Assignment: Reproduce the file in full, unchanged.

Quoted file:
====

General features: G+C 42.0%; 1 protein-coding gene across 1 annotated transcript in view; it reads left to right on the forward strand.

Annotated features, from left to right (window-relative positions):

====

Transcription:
General features: G+C 42.0%; 1 protein-coding gene across 1 annotated transcript in view; it reads left to right on the forward strand.

Annotated features, from left to right (window-relative positions):